To get hired at Bon Appétit, it was really insane. I started there as a freelancer. It wasn't a full-time job or anything, but I made it a full-time job since it was a total dream to be there. I was like, I'm going to keep coming back forever, and I refuse for you to not let me come back. It was brand-new at the time, essentially, because it was right after Adam [Rapoport] had taken over. We were constantly reinventing the brand, and that felt really good and powerful.

Leaving was bittersweet, obviously, but I had been there for four years. I was like, I could stay forever, but then you becomeAlison from Bon Appétit.” A lot of people there were able to make decisions for my career on my behalf, and I just knew that that's not what I wanted, even if it meant having fewer resources and not as much fame, support, or popularity. I knew that I wanted to do it on my own.

Leaving felt super scary and vulnerable, but also liberating and exciting. I was very nervous and very scared; it was a pretty terrifying time for me. I wasn't really sure what I was capable of doing. I wasn't sure if people were going to think that I did a good or bad job. I wasn't sure if people were going to like me if I didn't work at Bon Appétit.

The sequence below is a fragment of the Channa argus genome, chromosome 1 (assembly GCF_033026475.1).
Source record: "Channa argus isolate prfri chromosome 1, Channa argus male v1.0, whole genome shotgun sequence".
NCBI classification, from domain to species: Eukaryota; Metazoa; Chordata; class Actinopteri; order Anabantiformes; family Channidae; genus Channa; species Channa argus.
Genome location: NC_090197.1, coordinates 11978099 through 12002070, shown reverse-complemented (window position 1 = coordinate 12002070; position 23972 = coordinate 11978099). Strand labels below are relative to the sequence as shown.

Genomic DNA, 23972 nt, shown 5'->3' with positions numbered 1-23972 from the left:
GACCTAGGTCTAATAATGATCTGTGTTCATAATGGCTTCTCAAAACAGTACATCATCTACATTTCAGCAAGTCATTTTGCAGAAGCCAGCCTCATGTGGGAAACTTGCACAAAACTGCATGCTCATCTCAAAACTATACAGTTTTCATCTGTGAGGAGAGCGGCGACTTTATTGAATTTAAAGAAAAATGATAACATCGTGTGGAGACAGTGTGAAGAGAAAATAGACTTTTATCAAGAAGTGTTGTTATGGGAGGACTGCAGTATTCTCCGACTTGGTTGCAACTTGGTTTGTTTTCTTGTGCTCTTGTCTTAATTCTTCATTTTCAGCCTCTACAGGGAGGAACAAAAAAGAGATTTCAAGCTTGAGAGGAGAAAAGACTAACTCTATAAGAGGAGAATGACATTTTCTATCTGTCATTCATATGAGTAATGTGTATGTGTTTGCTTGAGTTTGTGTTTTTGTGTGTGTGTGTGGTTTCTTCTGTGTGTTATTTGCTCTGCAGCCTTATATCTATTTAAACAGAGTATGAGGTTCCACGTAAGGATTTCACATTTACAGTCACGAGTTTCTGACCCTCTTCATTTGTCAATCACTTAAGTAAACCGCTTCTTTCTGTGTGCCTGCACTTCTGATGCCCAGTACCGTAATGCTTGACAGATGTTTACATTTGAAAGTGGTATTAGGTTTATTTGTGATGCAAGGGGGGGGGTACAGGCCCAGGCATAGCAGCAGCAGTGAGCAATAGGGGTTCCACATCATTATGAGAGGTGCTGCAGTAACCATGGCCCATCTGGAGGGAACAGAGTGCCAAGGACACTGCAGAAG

Leaving felt super scary and vulnerable, but also liberating and exciting.

The fact that I even wrote a book, to me, felt like a success. I honestly had no idea how it was going to sell. Nobody knew about my book until people started knowing about it. The preorders went well, but it was kind of just fine for a while. I was a first-time author, and nobody knew who I was.

And that’s not to say everyone knows who I am now, but more people do. I think, honestly, the more people started cooking from the book, the more people were like, Oh, this book is really good. It wasn't hyped up, which happens a lot. It was more the opposite — where no one knew about it, and then people started cooking from it, and then they were like, Oh, holy shit, I like this.